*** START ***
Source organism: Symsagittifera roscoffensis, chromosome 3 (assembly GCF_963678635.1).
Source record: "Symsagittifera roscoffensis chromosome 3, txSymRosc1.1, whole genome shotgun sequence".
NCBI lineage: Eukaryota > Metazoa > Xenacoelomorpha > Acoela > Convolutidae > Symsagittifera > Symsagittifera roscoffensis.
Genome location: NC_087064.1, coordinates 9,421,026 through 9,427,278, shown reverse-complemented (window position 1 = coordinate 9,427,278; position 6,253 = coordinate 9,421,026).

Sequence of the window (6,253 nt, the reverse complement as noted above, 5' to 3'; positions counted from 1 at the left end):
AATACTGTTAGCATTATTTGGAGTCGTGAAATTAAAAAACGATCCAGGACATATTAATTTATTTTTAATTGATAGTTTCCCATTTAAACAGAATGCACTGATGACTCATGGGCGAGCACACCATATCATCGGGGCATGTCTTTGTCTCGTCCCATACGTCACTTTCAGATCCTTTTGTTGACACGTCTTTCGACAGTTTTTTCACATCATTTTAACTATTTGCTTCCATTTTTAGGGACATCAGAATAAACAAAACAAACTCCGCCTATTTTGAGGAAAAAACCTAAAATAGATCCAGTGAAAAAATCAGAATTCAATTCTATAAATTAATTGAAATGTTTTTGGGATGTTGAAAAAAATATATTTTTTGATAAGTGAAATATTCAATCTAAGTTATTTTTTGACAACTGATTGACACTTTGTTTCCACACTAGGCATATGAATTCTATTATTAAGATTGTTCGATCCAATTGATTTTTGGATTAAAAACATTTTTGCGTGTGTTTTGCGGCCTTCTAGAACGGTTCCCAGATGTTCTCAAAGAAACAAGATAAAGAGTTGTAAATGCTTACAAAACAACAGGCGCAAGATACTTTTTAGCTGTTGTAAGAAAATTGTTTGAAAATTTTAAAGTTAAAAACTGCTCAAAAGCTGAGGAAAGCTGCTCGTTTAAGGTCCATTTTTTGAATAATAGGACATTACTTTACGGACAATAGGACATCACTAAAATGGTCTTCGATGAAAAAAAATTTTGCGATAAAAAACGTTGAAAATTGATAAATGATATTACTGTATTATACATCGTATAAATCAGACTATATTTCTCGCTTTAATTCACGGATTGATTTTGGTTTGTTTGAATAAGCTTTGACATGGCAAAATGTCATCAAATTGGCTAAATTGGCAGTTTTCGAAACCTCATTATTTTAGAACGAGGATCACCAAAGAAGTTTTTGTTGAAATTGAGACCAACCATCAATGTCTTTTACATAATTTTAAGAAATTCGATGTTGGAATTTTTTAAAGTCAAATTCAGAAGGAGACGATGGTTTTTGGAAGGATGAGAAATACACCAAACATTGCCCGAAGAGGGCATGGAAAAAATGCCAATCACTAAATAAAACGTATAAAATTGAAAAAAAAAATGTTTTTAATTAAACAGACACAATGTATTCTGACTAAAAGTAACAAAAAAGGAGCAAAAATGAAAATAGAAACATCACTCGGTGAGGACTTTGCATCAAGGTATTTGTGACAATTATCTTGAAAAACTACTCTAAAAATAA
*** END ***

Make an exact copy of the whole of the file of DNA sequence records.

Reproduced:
Source organism: Symsagittifera roscoffensis, chromosome 3 (assembly GCF_963678635.1).
Source record: "Symsagittifera roscoffensis chromosome 3, txSymRosc1.1, whole genome shotgun sequence".
NCBI lineage: Eukaryota > Metazoa > Xenacoelomorpha > Acoela > Convolutidae > Symsagittifera > Symsagittifera roscoffensis.
Genome location: NC_087064.1, coordinates 9,421,026 through 9,427,278, shown reverse-complemented (window position 1 = coordinate 9,427,278; position 6,253 = coordinate 9,421,026).

Sequence of the window (6,253 nt, the reverse complement as noted above, 5' to 3'; positions counted from 1 at the left end):
AATACTGTTAGCATTATTTGGAGTCGTGAAATTAAAAAACGATCCAGGACATATTAATTTATTTTTAATTGATAGTTTCCCATTTAAACAGAATGCACTGATGACTCATGGGCGAGCACACCATATCATCGGGGCATGTCTTTGTCTCGTCCCATACGTCACTTTCAGATCCTTTTGTTGACACGTCTTTCGACAGTTTTTTCACATCATTTTAACTATTTGCTTCCATTTTTAGGGACATCAGAATAAACAAAACAAACTCCGCCTATTTTGAGGAAAAAACCTAAAATAGATCCAGTGAAAAAATCAGAATTCAATTCTATAAATTAATTGAAATGTTTTTGGGATGTTGAAAAAAATATATTTTTTGATAAGTGAAATATTCAATCTAAGTTATTTTTTGACAACTGATTGACACTTTGTTTCCACACTAGGCATATGAATTCTATTATTAAGATTGTTCGATCCAATTGATTTTTGGATTAAAAACATTTTTGCGTGTGTTTTGCGGCCTTCTAGAACGGTTCCCAGATGTTCTCAAAGAAACAAGATAAAGAGTTGTAAATGCTTACAAAACAACAGGCGCAAGATACTTTTTAGCTGTTGTAAGAAAATTGTTTGAAAATTTTAAAGTTAAAAACTGCTCAAAAGCTGAGGAAAGCTGCTCGTTTAAGGTCCATTTTTTGAATAATAGGACATTACTTTACGGACAATAGGACATCACTAAAATGGTCTTCGATGAAAAAAAATTTTGCGATAAAAAACGTTGAAAATTGATAAATGATATTACTGTATTATACATCGTATAAATCAGACTATATTTCTCGCTTTAATTCACGGATTGATTTTGGTTTGTTTGAATAAGCTTTGACATGGCAAAATGTCATCAAATTGGCTAAATTGGCAGTTTTCGAAACCTCATTATTTTAGAACGAGGATCACCAAAGAAGTTTTTGTTGAAATTGAGACCAACCATCAATGTCTTTTACATAATTTTAAGAAATTCGATGTTGGAATTTTTTAAAGTCAAATTCAGAAGGAGACGATGGTTTTTGGAAGGATGAGAAATACACCAAACATTGCCCGAAGAGGGCATGGAAAAAATGCCAATCACTAAATAAAACGTATAAAATTGAAAAAAAAAATGTTTTTAATTAAACAGACACAATGTATTCTGACTAAAAGTAACAAAAAAGGAGCAAAAATGAAAATAGAAACATCACTCGGTGAGGACTTTGCATCAAGGTATTTGTGACAATTATCTTGAAAAACTACTCTAAAAATAA